The department has also put together a list of resources mentors can use to help guide residents through all kinds of situations, from mental health issues to housing needs. The goal is to help mentors cope with housestaff who unburden themselves to their mentors, sharing personal problems they might not want their program director to know about.

Improved communication

In studying the program at the end of the 2002-03 academic year, Dr. Levy and his colleagues found that 58 percent of the mentor-mentee pairs met at least twice a year, and 28 percent met more than four times a year.

Many communicate even more frequently by e-mail. When surveyed, housestaff say their assigned mentors were “helpful” 71 percent of the time and “available to help” 77 percent of the time. Currently, there are 180 residents and about 90 faculty participating in the program. All the faculty mentors are volunteers.

The types of problems and concerns that housestaff have tended to turn to their faculty mentors for help with range from clinical questions to career advice. For interns, Dr. Levy says, mentors seem to be most helpful with questions about priority setting, clinical acumen, and skills needed to survive training.

As training progresses, questions arise about difficult interactions with colleagues, nurses, patients and patients’ families. Senior residents tend to ask questions about leadership, teaching skills and their careers.

Good fit for hospitalists

Dr. Levy says that the hospital’s mentoring initiative can be particularly beneficial to hospitalists, who already tend to devote hours of time to this endeavor simply because they are present and available, but who tend not to receive academic credit for their efforts.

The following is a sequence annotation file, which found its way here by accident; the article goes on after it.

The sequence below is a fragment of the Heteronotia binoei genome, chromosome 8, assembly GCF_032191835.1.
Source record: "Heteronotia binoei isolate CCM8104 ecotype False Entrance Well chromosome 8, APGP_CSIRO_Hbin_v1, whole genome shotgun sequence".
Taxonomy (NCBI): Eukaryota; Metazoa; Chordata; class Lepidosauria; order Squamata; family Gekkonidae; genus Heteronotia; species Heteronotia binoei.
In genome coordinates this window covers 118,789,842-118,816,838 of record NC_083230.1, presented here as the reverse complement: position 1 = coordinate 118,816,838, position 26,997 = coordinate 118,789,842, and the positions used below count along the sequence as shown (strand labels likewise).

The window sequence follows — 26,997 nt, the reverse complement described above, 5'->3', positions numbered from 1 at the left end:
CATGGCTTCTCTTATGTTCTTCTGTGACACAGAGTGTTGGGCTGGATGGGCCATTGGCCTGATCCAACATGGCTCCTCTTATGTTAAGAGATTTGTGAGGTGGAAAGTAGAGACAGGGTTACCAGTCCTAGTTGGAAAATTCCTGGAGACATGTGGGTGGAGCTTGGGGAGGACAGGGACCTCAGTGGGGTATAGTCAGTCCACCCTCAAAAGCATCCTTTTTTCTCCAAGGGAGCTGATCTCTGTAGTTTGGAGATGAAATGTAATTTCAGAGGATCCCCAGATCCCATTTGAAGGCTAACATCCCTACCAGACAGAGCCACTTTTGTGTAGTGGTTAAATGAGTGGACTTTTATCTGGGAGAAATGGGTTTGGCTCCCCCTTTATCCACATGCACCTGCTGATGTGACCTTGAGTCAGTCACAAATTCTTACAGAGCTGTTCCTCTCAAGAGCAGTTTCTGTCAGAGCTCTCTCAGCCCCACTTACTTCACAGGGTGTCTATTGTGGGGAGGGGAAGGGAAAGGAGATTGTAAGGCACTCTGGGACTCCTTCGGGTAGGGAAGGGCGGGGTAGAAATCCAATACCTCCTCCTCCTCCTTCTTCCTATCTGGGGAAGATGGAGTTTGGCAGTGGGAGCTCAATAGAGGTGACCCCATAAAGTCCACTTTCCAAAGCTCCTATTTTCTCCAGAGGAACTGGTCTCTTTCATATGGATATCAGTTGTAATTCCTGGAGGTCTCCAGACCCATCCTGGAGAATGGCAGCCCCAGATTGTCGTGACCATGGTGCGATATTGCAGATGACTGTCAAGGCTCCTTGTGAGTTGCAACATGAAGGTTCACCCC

“A lot of the hospitalists here are really valued teachers, so there’s a natural attraction for residents and young physicians to want to work with them,” Dr. Levy says. “They’re wonderful as mentors. They’re very current because they’re on the wards so much. They understand the pressures that the housestaff are under. They know the pulse of a general medical service so they can know when it’s good to meet and what could be helpful.”

Given the natural combination of inclination and skill in mentoring, hospitalists have sometimes found themselves disadvantaged compared to some of their other faculty colleagues who tend not to interact with residents so much.

Informal mentoring

Dr. Levy says that the program is not intended to replace spontaneous mentoring relationships that may develop, but to augment them. “It got off the ground principally because all of the housestaff were not uniformly developing spontaneous mentoring pairings with faculty naturally,” he explains. “It just wasn’t happening.”

Since the formal mentoring program has been in operation, Dr. Levy adds, there seems to be more informal mentoring going on, too. “What we’re finding recently is a trend toward increasing the number of mentors that people accumulate,” he explains.

“By raising the profile of mentoring, the word gets around that it’s a fun activity,” he says. And although mentoring is not a formal requirement for advancement in the department, it can’t hurt.

While mentoring can be a rewarding activity in any workplace, Dr. Levy says, “in an academic center, it’s invaluable. Lifelong relationships emerge, and the experience helps to broaden faculty mentors’ view of the department of medicine and the training program and makes them more effective as an academic faculty member.”

Deborah Gesensway is a freelance writer who reports on U.S. health care from Toronto, Canada.